Flash Player 11, the next major version of Adobe's near-ubiquitous browser plug-in, is now officially set for release in early October, the company said in a press release today. Adobe AIR (the runtime which allows Flash and other code to be run as desktop apps) will also be updated to version 3.

The press release details a few of Flash 11's new features, but there are two that are of particular interest to you, the discerning AnandTech reader: the first is GPU acceleration for 2D and 3D graphics, which is specifically designed to make Flash games run better (Flash's GPU acceleration was previously limited mostly to video). The second is 64-bit support under Windows, Mac OS X, and Linux, long a sticking point for users of 64-bit operating systems. As one of the modern Internet's most-used plug-ins, Flash carries a lot of weight, and I don't think I'm the first to link the absence of 64-bit Flash with the slow pace of 64-bit browser development and adoption.

Flash 11 promises to be an improvement over Flash 10.3 in many ways, but its competition is still stiff: the Unity Web Player is already driving 3D games in browser windows today, while the Silverlight plug-in also enables rich web content. Its most direct competition in the long run remains HTML5, which Apple (and soon, Microsoft) and others are pushing to enable rich content without the use of plug-ins

Source: Adobe

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  • Euklide - Thursday, September 29, 2011 - link

    There is no turning back: Flash player 11 with its hardware acceleration will change the face of the internet: The web will simply turn 3D. This will take some time, but in less than one year there will be many impressive and highly useful 3D websites (aside from game sites) that will give a new meaning to "web surfing"! The difficult part is to make good use of the third dimension -still an unexplored field for information visualization, interactivity and usability, so it will be a challenge for innovation and will boost these fields and therefore 3D interface evolution. In comparison, HTML5 is way too limited to compete.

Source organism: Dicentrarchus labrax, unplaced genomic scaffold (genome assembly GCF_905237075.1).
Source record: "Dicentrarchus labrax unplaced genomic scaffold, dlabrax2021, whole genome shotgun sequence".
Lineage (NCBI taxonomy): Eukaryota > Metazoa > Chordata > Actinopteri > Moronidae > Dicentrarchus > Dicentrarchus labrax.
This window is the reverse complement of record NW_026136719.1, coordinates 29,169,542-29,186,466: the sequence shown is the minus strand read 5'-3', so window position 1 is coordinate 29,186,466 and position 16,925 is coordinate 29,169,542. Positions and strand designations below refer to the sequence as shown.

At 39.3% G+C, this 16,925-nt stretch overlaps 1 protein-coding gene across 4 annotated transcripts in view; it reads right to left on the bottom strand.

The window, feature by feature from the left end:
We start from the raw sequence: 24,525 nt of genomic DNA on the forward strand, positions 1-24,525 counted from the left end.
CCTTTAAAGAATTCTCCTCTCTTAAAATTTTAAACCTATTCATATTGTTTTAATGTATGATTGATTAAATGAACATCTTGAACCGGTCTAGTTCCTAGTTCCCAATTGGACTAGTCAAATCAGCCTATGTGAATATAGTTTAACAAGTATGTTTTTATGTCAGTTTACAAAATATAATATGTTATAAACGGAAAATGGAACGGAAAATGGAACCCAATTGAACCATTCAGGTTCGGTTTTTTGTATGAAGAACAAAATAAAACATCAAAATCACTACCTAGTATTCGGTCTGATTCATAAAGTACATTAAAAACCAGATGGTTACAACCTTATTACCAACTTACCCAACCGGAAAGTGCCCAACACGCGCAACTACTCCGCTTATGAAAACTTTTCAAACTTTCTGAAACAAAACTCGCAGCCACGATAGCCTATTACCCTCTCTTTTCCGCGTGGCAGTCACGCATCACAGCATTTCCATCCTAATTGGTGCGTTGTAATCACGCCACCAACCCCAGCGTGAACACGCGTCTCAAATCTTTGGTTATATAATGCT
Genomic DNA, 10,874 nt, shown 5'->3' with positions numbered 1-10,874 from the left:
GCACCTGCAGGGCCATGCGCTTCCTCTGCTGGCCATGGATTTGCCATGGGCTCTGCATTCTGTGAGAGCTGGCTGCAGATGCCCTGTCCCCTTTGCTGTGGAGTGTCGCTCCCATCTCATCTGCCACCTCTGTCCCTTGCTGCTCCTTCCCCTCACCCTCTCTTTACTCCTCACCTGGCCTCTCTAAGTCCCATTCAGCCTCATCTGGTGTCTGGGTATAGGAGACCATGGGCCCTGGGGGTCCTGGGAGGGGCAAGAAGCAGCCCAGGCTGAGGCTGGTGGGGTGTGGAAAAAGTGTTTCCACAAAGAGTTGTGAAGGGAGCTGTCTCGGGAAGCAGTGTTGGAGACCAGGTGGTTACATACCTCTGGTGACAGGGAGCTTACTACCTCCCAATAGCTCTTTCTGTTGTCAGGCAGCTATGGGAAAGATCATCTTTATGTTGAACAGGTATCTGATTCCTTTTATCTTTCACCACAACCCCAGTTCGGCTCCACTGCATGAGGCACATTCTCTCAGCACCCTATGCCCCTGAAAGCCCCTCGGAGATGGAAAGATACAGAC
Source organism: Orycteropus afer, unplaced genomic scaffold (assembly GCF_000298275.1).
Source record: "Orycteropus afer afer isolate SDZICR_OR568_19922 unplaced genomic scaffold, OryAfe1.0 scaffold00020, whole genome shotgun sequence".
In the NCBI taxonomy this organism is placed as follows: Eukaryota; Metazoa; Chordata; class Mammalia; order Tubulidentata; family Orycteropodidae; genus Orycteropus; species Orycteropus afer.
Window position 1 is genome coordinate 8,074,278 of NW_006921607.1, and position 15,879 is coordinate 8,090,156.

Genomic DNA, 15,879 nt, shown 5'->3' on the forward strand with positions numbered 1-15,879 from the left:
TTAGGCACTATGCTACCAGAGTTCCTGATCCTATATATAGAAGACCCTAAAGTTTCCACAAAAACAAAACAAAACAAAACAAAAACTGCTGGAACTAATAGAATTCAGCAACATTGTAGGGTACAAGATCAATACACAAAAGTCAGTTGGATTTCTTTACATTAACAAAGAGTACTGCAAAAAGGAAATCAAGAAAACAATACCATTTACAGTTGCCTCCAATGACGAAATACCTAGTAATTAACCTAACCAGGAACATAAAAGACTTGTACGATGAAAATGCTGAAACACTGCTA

Of course Adobe (and Macromedia) should have done this 11+ years ago. They are dinosaurs, but at least, Flash is ONE consistent standard, instead of a multi-confusing, chaotic, semi-implemented, arbitrary, each-browser doing-its-thing, each-supporting-a-different-subset FAILED-standard as were HTML and Javascript for so many years! The browser developers have FAILED MISERABLY to make or obbey a single standard and this paranoia will continue with HTML5!

    Now Apple is a great company, but they should put the user (their customers) FIRST, not force them or limit them - this is a huge marketing mistake that they will most likely pay soon or later!

    In sort, I personally prefer to develop for ONE single standard that runs consistently across all browsers in 98% of PCs and (soon) in most mobile devices too. I don't want to fight each time with each browser's idiosygracy while chasing their miserable updates in daily basis! Users want consistency for piece of mind too.
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